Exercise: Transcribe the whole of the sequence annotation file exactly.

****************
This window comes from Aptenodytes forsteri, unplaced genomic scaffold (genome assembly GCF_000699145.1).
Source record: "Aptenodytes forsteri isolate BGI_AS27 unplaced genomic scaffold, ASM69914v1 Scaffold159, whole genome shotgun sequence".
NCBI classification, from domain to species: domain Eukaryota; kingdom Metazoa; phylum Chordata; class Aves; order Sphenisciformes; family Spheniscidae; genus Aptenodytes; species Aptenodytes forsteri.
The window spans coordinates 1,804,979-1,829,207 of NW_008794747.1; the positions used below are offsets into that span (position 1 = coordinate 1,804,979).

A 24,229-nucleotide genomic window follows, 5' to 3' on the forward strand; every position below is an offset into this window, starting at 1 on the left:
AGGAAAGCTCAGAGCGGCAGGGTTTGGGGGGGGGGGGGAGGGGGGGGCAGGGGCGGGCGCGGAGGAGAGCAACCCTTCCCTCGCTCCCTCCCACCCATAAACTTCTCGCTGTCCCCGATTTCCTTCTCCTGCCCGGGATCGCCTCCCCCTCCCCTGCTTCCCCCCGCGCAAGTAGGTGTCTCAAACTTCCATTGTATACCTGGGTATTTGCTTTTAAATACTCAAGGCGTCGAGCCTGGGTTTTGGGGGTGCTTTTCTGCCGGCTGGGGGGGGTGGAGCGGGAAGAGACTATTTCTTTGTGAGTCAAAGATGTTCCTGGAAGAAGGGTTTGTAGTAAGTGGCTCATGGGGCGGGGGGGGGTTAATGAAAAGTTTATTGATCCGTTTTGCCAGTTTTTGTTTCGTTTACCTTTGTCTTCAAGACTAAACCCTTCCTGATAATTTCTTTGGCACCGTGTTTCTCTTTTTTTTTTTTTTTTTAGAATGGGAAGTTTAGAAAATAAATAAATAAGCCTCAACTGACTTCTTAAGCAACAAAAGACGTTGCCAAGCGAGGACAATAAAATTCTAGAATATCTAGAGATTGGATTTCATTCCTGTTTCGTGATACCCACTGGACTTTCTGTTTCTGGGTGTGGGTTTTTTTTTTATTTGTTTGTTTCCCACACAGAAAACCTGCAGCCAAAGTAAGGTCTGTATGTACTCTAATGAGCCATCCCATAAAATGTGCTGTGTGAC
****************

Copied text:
This window comes from Aptenodytes forsteri, unplaced genomic scaffold (genome assembly GCF_000699145.1).
Source record: "Aptenodytes forsteri isolate BGI_AS27 unplaced genomic scaffold, ASM69914v1 Scaffold159, whole genome shotgun sequence".
NCBI classification, from domain to species: domain Eukaryota; kingdom Metazoa; phylum Chordata; class Aves; order Sphenisciformes; family Spheniscidae; genus Aptenodytes; species Aptenodytes forsteri.
The window spans coordinates 1,804,979-1,829,207 of NW_008794747.1; the positions used below are offsets into that span (position 1 = coordinate 1,804,979).

A 24,229-nucleotide genomic window follows, 5' to 3' on the forward strand; every position below is an offset into this window, starting at 1 on the left:
AGGAAAGCTCAGAGCGGCAGGGTTTGGGGGGGGGGGGGAGGGGGGGGCAGGGGCGGGCGCGGAGGAGAGCAACCCTTCCCTCGCTCCCTCCCACCCATAAACTTCTCGCTGTCCCCGATTTCCTTCTCCTGCCCGGGATCGCCTCCCCCTCCCCTGCTTCCCCCCGCGCAAGTAGGTGTCTCAAACTTCCATTGTATACCTGGGTATTTGCTTTTAAATACTCAAGGCGTCGAGCCTGGGTTTTGGGGGTGCTTTTCTGCCGGCTGGGGGGGGTGGAGCGGGAAGAGACTATTTCTTTGTGAGTCAAAGATGTTCCTGGAAGAAGGGTTTGTAGTAAGTGGCTCATGGGGCGGGGGGGGGTTAATGAAAAGTTTATTGATCCGTTTTGCCAGTTTTTGTTTCGTTTACCTTTGTCTTCAAGACTAAACCCTTCCTGATAATTTCTTTGGCACCGTGTTTCTCTTTTTTTTTTTTTTTTTAGAATGGGAAGTTTAGAAAATAAATAAATAAGCCTCAACTGACTTCTTAAGCAACAAAAGACGTTGCCAAGCGAGGACAATAAAATTCTAGAATATCTAGAGATTGGATTTCATTCCTGTTTCGTGATACCCACTGGACTTTCTGTTTCTGGGTGTGGGTTTTTTTTTTATTTGTTTGTTTCCCACACAGAAAACCTGCAGCCAAAGTAAGGTCTGTATGTACTCTAATGAGCCATCCCATAAAATGTGCTGTGTGAC